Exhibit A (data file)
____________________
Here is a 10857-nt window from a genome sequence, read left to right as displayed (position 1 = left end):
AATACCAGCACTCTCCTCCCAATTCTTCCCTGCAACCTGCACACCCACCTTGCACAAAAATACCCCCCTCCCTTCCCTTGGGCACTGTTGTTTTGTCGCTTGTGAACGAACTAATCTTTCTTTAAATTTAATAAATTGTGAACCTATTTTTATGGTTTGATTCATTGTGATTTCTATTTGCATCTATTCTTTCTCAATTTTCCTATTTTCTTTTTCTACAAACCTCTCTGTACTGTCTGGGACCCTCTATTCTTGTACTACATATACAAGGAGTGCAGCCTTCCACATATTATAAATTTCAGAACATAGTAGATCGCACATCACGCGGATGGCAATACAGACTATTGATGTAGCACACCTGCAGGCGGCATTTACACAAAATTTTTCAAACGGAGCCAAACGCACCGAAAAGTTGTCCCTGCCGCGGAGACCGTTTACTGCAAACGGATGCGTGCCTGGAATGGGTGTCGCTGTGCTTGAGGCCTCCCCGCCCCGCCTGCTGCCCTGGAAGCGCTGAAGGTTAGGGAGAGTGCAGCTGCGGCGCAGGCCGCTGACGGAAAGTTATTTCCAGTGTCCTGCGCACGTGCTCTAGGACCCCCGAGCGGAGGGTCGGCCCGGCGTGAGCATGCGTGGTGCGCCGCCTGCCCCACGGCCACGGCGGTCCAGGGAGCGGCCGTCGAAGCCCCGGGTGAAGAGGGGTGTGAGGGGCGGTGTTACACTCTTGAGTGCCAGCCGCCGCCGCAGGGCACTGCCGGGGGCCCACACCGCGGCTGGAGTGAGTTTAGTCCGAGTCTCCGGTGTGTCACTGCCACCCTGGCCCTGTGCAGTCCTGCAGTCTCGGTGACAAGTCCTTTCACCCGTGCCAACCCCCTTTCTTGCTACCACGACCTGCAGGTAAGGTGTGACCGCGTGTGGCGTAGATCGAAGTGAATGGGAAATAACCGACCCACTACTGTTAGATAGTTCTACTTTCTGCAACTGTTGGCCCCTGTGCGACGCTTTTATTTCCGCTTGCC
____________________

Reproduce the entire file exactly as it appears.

Here is a 10857-nt window from a genome sequence, read left to right as displayed (position 1 = left end):
AATACCAGCACTCTCCTCCCAATTCTTCCCTGCAACCTGCACACCCACCTTGCACAAAAATACCCCCCTCCCTTCCCTTGGGCACTGTTGTTTTGTCGCTTGTGAACGAACTAATCTTTCTTTAAATTTAATAAATTGTGAACCTATTTTTATGGTTTGATTCATTGTGATTTCTATTTGCATCTATTCTTTCTCAATTTTCCTATTTTCTTTTTCTACAAACCTCTCTGTACTGTCTGGGACCCTCTATTCTTGTACTACATATACAAGGAGTGCAGCCTTCCACATATTATAAATTTCAGAACATAGTAGATCGCACATCACGCGGATGGCAATACAGACTATTGATGTAGCACACCTGCAGGCGGCATTTACACAAAATTTTTCAAACGGAGCCAAACGCACCGAAAAGTTGTCCCTGCCGCGGAGACCGTTTACTGCAAACGGATGCGTGCCTGGAATGGGTGTCGCTGTGCTTGAGGCCTCCCCGCCCCGCCTGCTGCCCTGGAAGCGCTGAAGGTTAGGGAGAGTGCAGCTGCGGCGCAGGCCGCTGACGGAAAGTTATTTCCAGTGTCCTGCGCACGTGCTCTAGGACCCCCGAGCGGAGGGTCGGCCCGGCGTGAGCATGCGTGGTGCGCCGCCTGCCCCACGGCCACGGCGGTCCAGGGAGCGGCCGTCGAAGCCCCGGGTGAAGAGGGGTGTGAGGGGCGGTGTTACACTCTTGAGTGCCAGCCGCCGCCGCAGGGCACTGCCGGGGGCCCACACCGCGGCTGGAGTGAGTTTAGTCCGAGTCTCCGGTGTGTCACTGCCACCCTGGCCCTGTGCAGTCCTGCAGTCTCGGTGACAAGTCCTTTCACCCGTGCCAACCCCCTTTCTTGCTACCACGACCTGCAGGTAAGGTGTGACCGCGTGTGGCGTAGATCGAAGTGAATGGGAAATAACCGACCCACTACTGTTAGATAGTTCTACTTTCTGCAACTGTTGGCCCCTGTGCGACGCTTTTATTTCCGCTTGCC